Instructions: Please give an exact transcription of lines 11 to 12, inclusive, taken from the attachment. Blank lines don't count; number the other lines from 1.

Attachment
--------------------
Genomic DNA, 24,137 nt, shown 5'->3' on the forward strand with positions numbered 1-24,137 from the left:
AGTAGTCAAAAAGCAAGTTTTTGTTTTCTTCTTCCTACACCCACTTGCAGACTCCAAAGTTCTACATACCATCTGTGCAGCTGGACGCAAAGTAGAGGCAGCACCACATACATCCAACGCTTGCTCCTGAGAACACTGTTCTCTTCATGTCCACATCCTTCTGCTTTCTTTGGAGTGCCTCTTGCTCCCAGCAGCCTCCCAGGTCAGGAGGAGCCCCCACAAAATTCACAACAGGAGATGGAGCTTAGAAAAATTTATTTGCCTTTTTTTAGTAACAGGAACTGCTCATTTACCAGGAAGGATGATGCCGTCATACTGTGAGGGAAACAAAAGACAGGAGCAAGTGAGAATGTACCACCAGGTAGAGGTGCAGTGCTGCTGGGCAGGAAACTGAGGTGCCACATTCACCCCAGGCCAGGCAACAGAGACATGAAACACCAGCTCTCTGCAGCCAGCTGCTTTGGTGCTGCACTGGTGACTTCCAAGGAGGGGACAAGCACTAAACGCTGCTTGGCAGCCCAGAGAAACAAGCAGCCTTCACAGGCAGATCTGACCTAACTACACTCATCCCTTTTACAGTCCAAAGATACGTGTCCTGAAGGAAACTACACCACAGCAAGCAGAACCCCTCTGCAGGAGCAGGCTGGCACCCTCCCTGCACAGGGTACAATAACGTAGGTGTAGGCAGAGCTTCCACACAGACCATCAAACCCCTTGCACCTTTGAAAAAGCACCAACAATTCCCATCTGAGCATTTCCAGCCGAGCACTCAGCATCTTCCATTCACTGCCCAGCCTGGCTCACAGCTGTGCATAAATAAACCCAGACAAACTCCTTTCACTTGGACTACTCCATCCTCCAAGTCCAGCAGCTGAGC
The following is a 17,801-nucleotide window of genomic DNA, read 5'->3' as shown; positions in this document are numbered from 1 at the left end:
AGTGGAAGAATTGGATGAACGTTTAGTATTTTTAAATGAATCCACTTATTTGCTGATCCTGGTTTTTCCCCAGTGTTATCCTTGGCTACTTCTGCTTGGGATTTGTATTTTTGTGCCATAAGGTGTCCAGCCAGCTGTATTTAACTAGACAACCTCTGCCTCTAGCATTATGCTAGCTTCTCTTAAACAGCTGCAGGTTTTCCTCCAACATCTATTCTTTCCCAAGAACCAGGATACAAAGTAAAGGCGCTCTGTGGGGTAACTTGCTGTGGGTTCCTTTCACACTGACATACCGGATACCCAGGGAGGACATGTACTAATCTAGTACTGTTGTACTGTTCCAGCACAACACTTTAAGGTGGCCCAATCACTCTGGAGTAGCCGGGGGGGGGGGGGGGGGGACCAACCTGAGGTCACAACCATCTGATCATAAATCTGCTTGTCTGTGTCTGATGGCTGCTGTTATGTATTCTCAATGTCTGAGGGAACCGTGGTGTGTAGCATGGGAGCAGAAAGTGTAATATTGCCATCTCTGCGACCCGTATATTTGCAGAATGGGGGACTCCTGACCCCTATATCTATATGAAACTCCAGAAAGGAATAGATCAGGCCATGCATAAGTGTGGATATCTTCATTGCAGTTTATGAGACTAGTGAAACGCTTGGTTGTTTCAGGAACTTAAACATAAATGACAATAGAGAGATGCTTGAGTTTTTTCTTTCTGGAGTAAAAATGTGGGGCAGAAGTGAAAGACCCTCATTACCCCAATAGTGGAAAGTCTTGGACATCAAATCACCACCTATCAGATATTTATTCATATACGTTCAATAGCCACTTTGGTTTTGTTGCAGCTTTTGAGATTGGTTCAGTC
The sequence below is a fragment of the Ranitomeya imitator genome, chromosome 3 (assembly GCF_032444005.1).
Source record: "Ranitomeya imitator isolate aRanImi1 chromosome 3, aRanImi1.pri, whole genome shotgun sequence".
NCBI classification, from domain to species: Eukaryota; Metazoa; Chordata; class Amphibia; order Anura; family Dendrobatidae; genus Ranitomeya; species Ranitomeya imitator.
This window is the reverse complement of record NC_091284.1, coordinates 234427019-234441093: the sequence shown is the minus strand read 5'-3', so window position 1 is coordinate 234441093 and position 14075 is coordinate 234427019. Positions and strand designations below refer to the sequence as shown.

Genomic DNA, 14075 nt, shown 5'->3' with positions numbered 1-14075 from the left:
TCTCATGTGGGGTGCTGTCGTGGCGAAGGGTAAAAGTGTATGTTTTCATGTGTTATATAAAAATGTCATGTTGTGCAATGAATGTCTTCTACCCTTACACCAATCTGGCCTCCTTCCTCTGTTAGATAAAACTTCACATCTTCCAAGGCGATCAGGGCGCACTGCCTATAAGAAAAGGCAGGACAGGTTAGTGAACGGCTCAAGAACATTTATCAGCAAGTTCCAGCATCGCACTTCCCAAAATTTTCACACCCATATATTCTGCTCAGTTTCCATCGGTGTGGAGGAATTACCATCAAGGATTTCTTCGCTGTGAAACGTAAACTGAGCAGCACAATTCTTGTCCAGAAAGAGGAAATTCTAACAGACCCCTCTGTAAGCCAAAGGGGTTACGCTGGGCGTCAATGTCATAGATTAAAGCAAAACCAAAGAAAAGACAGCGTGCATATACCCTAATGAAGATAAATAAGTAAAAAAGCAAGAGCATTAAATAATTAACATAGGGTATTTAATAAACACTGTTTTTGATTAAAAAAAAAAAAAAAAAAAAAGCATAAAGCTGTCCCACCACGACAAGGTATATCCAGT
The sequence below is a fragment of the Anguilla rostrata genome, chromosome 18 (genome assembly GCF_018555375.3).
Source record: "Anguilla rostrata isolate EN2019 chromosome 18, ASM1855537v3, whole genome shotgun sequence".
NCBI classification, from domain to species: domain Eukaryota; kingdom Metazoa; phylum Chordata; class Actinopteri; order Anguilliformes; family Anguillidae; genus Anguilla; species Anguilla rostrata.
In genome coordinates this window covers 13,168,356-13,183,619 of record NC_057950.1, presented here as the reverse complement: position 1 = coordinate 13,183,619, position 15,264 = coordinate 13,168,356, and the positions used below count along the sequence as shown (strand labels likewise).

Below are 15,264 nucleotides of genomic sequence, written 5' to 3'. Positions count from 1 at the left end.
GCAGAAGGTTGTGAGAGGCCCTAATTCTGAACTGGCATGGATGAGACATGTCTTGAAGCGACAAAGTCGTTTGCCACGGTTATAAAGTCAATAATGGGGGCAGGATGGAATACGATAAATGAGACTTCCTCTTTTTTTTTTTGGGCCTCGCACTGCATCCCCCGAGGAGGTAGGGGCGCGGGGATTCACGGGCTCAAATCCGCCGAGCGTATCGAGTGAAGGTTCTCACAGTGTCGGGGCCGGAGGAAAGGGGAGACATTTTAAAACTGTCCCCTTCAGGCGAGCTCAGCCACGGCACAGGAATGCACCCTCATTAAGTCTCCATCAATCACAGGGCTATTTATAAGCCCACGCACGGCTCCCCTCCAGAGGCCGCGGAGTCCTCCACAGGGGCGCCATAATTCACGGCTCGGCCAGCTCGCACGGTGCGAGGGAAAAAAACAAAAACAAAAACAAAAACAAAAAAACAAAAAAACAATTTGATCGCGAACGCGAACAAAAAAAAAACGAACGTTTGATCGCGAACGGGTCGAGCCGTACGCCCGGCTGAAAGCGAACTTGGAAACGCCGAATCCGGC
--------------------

The sequence below is a fragment of the Anguilla rostrata genome, chromosome 18 (genome assembly GCF_018555375.3).
Source record: "Anguilla rostrata isolate EN2019 chromosome 18, ASM1855537v3, whole genome shotgun sequence".